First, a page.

Egypt’s Parliament Extended the State of Emergency in North Sinai

Egypt’s parliament extended the state of emergency in North Sinai for three coming months starting 30 January.

The majority in Egypt’s parliament voted in favor of the extension.

In October 2014, the state of emergency was imposed for first time by a presidential decree, and curfew hours have been imposed on residents.

Violence and unrest have escalated in Northern Sinai as the Egyptian military and police forces have been the target of ongoing attacks which have increased after the ouster of Egypt’s first democratically elected President Mohamed Morsi by a military coup in 2013.

Ansar Beit al-Maqdis, the militant group responsible for a majority of attacks on military personnel, aligned with the Islamic State group in November 2014, changing its name to “Sinai Province”.

Sinai Province has targeted  Egypt’s security forces in various attacks, mostly roadside bombings, and ambushes, as well as operations against security checkpoints.

As a result, the Egyptian armed forces launched an excessive campaign to uproot ISIS from the eastern peninsula bordering Israel and the Palestinian Gaza Strip.

The clashes between the armed forces and Islamic State-affiliated factions have increased ever since, especially in Al-Arish and Sheikh Zuwaid cities.

On the other hand,Sinai people are suffering from human rights violations in the light of extension of the State of emergency in Northern Sinai.

Al-Sisi’s government has destroyed hundreds of homes on the Egyptian side of Rafah last year, which straddles both Sinai and Gaza, in order to create a “buffer zone”.

Human Rights Watch has stated in a report released in 2015 that,” From July 2013 to August 2015, at least 3,255 homes, community buildings, and offices in the Sinai Peninsula along the border with the Gaza Strip have been destroyed by the Egyptian forces. The army has forcefully evicted and displaced families as part of a long-considered plan to establish a “buffer zone” with the Gaza Strip.”

Al-Sisi government has justified the buffer zone saying that it was a part of a policy to break down the smuggling tunnels that would allow fighters and weapons to be transferred from Gaza to the Sinai, a claim never proved.

Furthermore, the residents of Sinai region often complain of heavy-handed tactics by security forces, including collective punishment and extrajudicial killings, following particularly deadly attacks against government forces.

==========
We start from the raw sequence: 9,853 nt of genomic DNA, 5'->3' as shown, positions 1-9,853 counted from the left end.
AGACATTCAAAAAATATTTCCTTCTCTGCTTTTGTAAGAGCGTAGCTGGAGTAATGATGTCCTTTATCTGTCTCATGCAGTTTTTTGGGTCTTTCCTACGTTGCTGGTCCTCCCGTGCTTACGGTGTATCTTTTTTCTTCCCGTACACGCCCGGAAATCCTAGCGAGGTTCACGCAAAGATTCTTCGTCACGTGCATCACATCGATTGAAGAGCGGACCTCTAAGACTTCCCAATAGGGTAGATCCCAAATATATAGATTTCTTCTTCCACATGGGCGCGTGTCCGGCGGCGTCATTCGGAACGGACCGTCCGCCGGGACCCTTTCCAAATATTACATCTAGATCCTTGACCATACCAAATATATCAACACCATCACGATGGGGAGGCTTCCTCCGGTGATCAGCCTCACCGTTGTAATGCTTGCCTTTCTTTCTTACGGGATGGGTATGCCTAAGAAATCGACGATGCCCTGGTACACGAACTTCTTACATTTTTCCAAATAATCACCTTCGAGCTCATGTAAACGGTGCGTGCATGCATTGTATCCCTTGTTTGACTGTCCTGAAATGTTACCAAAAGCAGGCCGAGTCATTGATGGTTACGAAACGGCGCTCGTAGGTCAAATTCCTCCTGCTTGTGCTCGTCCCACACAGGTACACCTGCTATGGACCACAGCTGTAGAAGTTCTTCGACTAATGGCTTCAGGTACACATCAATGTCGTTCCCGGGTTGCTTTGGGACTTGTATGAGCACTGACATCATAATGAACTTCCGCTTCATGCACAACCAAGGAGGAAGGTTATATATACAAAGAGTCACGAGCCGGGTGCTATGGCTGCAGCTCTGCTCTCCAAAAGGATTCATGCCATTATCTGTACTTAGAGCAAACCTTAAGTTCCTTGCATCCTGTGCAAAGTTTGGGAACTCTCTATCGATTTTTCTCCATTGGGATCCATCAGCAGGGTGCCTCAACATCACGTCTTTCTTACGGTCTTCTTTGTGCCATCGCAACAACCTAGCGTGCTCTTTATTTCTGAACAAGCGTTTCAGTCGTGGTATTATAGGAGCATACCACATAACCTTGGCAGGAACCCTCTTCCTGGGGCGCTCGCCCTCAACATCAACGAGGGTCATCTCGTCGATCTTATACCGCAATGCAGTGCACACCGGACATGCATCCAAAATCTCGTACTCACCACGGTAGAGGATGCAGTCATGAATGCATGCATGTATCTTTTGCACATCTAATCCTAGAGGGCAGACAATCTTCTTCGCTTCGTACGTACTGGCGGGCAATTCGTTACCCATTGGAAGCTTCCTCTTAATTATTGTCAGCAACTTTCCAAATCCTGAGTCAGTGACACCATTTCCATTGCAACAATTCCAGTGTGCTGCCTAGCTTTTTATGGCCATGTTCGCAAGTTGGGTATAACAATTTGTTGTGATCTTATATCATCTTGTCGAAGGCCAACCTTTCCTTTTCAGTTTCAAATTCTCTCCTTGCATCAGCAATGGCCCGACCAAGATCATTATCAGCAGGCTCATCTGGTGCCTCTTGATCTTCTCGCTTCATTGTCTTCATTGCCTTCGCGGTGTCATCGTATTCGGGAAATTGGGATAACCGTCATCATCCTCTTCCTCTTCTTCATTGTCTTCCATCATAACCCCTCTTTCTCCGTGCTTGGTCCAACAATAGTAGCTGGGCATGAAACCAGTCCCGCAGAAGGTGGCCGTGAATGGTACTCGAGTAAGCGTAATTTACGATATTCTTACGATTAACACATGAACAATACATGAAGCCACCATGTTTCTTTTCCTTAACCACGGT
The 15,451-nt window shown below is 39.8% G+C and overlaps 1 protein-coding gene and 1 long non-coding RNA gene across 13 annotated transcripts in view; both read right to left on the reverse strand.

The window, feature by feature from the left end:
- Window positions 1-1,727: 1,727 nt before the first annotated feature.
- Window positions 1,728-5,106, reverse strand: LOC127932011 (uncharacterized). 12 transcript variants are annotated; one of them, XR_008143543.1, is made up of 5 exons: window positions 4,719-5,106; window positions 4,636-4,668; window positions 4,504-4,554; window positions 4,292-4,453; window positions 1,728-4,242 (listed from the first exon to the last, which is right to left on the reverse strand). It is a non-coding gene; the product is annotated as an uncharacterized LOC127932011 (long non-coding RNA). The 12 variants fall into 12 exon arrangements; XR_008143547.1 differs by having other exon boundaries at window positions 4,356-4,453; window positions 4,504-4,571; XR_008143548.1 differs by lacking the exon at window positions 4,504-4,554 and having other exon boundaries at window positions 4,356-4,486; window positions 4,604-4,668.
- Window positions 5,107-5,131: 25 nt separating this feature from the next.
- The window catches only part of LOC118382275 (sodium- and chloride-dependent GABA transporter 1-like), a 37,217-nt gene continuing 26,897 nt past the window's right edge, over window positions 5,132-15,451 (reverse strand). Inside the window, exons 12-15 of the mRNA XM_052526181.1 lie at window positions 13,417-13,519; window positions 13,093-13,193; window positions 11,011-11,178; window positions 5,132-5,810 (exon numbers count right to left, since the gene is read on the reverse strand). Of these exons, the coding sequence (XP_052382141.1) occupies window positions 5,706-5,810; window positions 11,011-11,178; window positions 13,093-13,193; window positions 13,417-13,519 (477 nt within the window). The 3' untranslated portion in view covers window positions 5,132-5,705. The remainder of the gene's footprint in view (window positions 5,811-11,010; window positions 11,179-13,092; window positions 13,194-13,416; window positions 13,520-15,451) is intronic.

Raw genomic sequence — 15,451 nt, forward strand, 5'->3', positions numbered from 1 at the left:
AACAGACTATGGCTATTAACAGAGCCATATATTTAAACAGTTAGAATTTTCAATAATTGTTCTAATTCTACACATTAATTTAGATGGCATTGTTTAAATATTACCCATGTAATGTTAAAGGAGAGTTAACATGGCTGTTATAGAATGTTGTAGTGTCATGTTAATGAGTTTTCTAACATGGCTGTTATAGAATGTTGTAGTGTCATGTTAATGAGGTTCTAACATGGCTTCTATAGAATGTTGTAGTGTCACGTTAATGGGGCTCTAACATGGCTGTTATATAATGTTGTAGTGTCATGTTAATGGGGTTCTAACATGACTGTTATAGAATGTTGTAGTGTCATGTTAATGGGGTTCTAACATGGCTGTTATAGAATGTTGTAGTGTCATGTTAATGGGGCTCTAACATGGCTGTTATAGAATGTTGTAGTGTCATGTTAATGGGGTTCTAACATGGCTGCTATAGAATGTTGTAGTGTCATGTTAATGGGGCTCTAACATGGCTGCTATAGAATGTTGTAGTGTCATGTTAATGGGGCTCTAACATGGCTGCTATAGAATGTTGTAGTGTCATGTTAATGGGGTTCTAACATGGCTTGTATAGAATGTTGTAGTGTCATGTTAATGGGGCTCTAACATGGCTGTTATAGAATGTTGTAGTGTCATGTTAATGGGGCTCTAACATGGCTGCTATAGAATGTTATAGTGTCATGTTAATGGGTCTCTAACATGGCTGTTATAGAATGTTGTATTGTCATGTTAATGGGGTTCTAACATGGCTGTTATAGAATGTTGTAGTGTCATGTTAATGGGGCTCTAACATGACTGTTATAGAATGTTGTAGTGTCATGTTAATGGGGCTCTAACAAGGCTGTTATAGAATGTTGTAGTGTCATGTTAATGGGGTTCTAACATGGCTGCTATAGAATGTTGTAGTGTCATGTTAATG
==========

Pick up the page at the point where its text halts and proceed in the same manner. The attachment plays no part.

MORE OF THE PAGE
Sinai civilians have increasingly been targeted in the crossfire between security services and Islamic militants.

In addition, the Egyptian government is accused of killing suspects in detention before claiming they were killed in shootouts.

According to a Human Rights Watch, the government said that its counter-terrorism operations in north Sinai killed at least 3,091 “terrorists” between January and July 2015.

According to Arab Organization for Human Rights, a London-based organization, reported that more than 361 people were killed in Sinai by the Egyptian army in 2014 for allegedly being wanted for terrorist activities.

The government releases little information about such operations and threatens journalists who report about them.

In August, Abdel Fattah al-Sisi issued a law by decree that provides for a fine of up to 500,000 Egyptian pounds (US$64,000) and a year-long work ban for anyone who reports information about terrorism that contradict the government.

In addition, nearly 1481 people have been arrested for the same reasons without a shred of evidence or legal due process, the organization said.

Two days ago, Amnesty International urged Egypt to investigate Sinai killings by police.

“Egypt must launch an independent and thorough investigation into the recent killing of 10 men by security forces in the Sinai Peninsula,” said Amnesty International.

This month, Egypt’s Interior Ministry announced that the police killed 10 Islamic militants in a shootout in al-Arish.

However, Al-Arish residents said that those who were killed had been in police custody since October.

In this context,Egyptians in al-Arish, a city in northern Sinai,threatened civil disobedience to protest against the extrajudicial killing of 10 youths by security forces.

In a statement issued by Al-Arish residents, they demanded the release of youths detained without charge and the trial of anyone who took part in the alleged extrajudicial killings of their sons.

A video of the meeting that circulated online shows around 100 people gathered in the home of a prominent al-Arish family, according to the Associated Press.

The residents also labelled Egypt’s interior minister “an enemy of the state,” and called on Sinai lawmakers to quit parliament in protest as well as the formation of a “popular committee” that would be tasked with organizing future protests, according to their statement.

Al-Arish leader said at the meeting, “Listen ruler of Egypt [Abdel Fattah al-Sisi], the sons of Al-Arish and the sons of Sinai are one hand.”

He added, “They will select a committee to speak on their behalf. They don’t feel that their sons are safe in your jails. They want all of them released immediately, especially those who have no court rulings issued against them.”

He also said, “They also want to bring to justice all those who killed our sons. Otherwise, we will bring them to justice our way.”

Moreover, the residents threatened to begin a civil disobedience campaign unless their demands were met within seven days.

Amnesty said in a statement that the Egyptian government has used security threats in Sinai as a pretext to clampdown on human rights, claiming that thousands of families had their homes demolished and were forcibly evicted without being provided alternative accommodation.

It also added that hundreds more are held under conditions of enforced disappearance or arbitrarily detained outside  judicial oversight.